Last Wednesday, the Arizona Diamondbacks locked up Justin Upton with a 6-year contract extension. With that type of investment, the D-backs clearly believe Upton’s 2009 production is going to become the norm.
In his breakout season, Upton batted .300 with 26 home runs, 86 RBI, 86 runs and 20 steals in 138 games. Early 2010 projections from FanGraphs and CBS Sports indicate that most believe this season production from Upton will be very similar – statistically – to last season.
Unlike his brother, Tampa Bay outfielder B.J., Justin doesn’t seem to be overvalued by most fantasy baseballers. Sure, some people will reach for Upton in a draft because of his potential – Mock Draft Central (MDC) shows that Upton was drafted as high as no. 15 overall in one draft. While too many people believe B.J.’s value as an outfielder should be as high as it was when he was 2B-eligible, Justin’s development as a pure outfielder likely keeps his fantasy value in check.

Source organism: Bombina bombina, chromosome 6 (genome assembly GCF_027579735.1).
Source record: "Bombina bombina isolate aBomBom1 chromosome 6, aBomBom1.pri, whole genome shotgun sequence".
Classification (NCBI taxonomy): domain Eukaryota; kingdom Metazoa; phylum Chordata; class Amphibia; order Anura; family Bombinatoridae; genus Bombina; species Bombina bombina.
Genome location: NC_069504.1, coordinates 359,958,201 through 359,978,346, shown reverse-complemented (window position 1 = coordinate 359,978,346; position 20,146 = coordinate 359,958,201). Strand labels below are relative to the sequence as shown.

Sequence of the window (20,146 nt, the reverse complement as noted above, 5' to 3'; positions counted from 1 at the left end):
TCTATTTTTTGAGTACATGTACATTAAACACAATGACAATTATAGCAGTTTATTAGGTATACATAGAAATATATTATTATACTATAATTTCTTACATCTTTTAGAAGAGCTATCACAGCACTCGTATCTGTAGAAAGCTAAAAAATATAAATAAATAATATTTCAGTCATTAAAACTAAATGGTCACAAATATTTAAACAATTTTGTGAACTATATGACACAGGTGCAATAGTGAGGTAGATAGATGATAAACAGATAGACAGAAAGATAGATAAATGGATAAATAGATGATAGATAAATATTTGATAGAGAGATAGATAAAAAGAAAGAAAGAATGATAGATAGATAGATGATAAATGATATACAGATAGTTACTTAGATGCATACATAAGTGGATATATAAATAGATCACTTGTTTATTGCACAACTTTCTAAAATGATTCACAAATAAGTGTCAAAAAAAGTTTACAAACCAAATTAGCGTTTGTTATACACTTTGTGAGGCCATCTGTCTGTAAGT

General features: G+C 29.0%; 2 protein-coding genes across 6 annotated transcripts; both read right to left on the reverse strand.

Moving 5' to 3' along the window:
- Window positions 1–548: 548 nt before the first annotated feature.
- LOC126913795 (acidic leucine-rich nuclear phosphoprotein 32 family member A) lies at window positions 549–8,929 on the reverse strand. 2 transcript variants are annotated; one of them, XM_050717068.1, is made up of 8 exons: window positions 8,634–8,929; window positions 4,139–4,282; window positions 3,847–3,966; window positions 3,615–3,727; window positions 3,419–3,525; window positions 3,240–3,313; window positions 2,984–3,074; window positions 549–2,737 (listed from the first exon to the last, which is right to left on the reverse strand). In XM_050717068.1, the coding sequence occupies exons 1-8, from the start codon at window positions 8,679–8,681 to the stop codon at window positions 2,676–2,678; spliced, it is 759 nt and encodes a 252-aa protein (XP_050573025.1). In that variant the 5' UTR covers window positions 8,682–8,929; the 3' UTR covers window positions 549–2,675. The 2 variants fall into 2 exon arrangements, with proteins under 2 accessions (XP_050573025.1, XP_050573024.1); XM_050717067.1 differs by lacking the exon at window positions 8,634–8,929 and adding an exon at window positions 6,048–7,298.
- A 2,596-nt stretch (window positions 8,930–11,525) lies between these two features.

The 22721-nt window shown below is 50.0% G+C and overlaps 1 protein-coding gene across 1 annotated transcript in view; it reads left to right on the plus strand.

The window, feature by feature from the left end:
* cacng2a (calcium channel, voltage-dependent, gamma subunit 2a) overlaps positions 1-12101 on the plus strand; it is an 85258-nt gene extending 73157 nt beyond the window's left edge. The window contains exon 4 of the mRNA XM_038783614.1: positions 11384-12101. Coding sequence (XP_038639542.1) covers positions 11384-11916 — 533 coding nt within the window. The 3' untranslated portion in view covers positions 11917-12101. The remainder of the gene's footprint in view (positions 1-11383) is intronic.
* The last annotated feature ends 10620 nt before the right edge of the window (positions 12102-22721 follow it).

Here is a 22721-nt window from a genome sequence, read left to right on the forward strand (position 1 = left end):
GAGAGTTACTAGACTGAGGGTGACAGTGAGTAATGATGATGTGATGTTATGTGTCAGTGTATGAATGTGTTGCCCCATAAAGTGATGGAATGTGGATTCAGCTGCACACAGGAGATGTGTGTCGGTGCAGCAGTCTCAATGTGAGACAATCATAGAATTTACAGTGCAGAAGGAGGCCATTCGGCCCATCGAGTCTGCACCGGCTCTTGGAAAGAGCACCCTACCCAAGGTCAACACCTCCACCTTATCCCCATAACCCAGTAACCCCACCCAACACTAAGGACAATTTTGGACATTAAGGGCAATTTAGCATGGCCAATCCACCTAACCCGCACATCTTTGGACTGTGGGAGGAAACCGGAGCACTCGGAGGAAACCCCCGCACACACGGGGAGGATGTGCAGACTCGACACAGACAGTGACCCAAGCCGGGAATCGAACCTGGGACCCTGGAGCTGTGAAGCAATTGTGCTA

According to MDC, Upton’s 2010 draft position should be around pick 25. In that slot, Upton is the 6th outfielder off the board – trailing Ryan Braun, Matt Kemp, Carl Crawford, Jacoby Ellsbury, and Matt Holliday.
Looking over that list of outfielders, is there any reason to suspect that Upton, Holliday, and Kemp could statistically be comparable this season? Upton will need to play a full 162-game schedule and produce at his 2009 pace (he missed 24 games last year), but more than 20 steals is easily within reach for Upton if he’s healthy, and 30 home runs also seems feasible.
With Crawford and Ellsbury clearly being overvalued for their base stealing potential, Upton would seem to be a value pick if he can be selected in round 3 or later. At that point in a draft, feel free to select him with confidence.